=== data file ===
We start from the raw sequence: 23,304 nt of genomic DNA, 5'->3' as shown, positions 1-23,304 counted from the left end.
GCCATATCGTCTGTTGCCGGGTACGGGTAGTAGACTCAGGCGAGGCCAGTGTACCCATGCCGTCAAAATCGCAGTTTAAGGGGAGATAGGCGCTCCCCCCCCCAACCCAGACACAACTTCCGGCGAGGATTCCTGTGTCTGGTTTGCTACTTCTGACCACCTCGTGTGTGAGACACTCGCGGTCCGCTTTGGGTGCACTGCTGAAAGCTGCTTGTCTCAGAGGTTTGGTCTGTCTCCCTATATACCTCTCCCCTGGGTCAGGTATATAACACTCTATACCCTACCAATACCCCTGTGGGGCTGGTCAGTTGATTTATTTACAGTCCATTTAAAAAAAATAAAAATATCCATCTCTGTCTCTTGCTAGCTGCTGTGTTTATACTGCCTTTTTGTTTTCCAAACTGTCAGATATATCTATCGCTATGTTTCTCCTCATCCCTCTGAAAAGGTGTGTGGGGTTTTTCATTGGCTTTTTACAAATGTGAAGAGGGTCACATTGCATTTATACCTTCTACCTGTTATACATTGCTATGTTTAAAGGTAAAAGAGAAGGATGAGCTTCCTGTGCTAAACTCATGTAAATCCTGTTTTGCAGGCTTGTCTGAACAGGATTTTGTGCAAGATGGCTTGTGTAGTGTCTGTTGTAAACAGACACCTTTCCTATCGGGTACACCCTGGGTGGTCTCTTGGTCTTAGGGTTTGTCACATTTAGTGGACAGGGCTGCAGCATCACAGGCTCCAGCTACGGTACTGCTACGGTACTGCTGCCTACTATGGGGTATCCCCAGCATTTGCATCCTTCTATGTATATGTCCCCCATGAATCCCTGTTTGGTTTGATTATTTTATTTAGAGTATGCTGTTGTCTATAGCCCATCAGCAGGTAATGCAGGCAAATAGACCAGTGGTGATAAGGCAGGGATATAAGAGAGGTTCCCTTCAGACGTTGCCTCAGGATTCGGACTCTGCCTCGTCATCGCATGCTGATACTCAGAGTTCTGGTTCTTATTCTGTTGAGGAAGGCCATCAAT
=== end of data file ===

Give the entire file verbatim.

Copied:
We start from the raw sequence: 23,304 nt of genomic DNA, 5'->3' as shown, positions 1-23,304 counted from the left end.
GCCATATCGTCTGTTGCCGGGTACGGGTAGTAGACTCAGGCGAGGCCAGTGTACCCATGCCGTCAAAATCGCAGTTTAAGGGGAGATAGGCGCTCCCCCCCCCAACCCAGACACAACTTCCGGCGAGGATTCCTGTGTCTGGTTTGCTACTTCTGACCACCTCGTGTGTGAGACACTCGCGGTCCGCTTTGGGTGCACTGCTGAAAGCTGCTTGTCTCAGAGGTTTGGTCTGTCTCCCTATATACCTCTCCCCTGGGTCAGGTATATAACACTCTATACCCTACCAATACCCCTGTGGGGCTGGTCAGTTGATTTATTTACAGTCCATTTAAAAAAAATAAAAATATCCATCTCTGTCTCTTGCTAGCTGCTGTGTTTATACTGCCTTTTTGTTTTCCAAACTGTCAGATATATCTATCGCTATGTTTCTCCTCATCCCTCTGAAAAGGTGTGTGGGGTTTTTCATTGGCTTTTTACAAATGTGAAGAGGGTCACATTGCATTTATACCTTCTACCTGTTATACATTGCTATGTTTAAAGGTAAAAGAGAAGGATGAGCTTCCTGTGCTAAACTCATGTAAATCCTGTTTTGCAGGCTTGTCTGAACAGGATTTTGTGCAAGATGGCTTGTGTAGTGTCTGTTGTAAACAGACACCTTTCCTATCGGGTACACCCTGGGTGGTCTCTTGGTCTTAGGGTTTGTCACATTTAGTGGACAGGGCTGCAGCATCACAGGCTCCAGCTACGGTACTGCTACGGTACTGCTGCCTACTATGGGGTATCCCCAGCATTTGCATCCTTCTATGTATATGTCCCCCATGAATCCCTGTTTGGTTTGATTATTTTATTTAGAGTATGCTGTTGTCTATAGCCCATCAGCAGGTAATGCAGGCAAATAGACCAGTGGTGATAAGGCAGGGATATAAGAGAGGTTCCCTTCAGACGTTGCCTCAGGATTCGGACTCTGCCTCGTCATCGCATGCTGATACTCAGAGTTCTGGTTCTTATTCTGTTGAGGAAGGCCATCAAT